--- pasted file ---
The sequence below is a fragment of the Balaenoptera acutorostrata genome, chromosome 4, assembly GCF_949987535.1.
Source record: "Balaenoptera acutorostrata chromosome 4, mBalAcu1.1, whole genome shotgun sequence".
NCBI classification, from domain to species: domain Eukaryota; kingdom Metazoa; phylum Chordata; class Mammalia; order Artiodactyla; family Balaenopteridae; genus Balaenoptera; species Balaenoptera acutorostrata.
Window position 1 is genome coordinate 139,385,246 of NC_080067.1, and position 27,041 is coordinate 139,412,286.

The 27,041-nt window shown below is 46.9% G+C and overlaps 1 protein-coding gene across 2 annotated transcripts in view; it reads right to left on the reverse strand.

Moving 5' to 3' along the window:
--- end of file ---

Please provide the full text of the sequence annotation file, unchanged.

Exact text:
The sequence below is a fragment of the Balaenoptera acutorostrata genome, chromosome 4, assembly GCF_949987535.1.
Source record: "Balaenoptera acutorostrata chromosome 4, mBalAcu1.1, whole genome shotgun sequence".
NCBI classification, from domain to species: domain Eukaryota; kingdom Metazoa; phylum Chordata; class Mammalia; order Artiodactyla; family Balaenopteridae; genus Balaenoptera; species Balaenoptera acutorostrata.
Window position 1 is genome coordinate 139,385,246 of NC_080067.1, and position 27,041 is coordinate 139,412,286.

The 27,041-nt window shown below is 46.9% G+C and overlaps 1 protein-coding gene across 2 annotated transcripts in view; it reads right to left on the reverse strand.

Moving 5' to 3' along the window: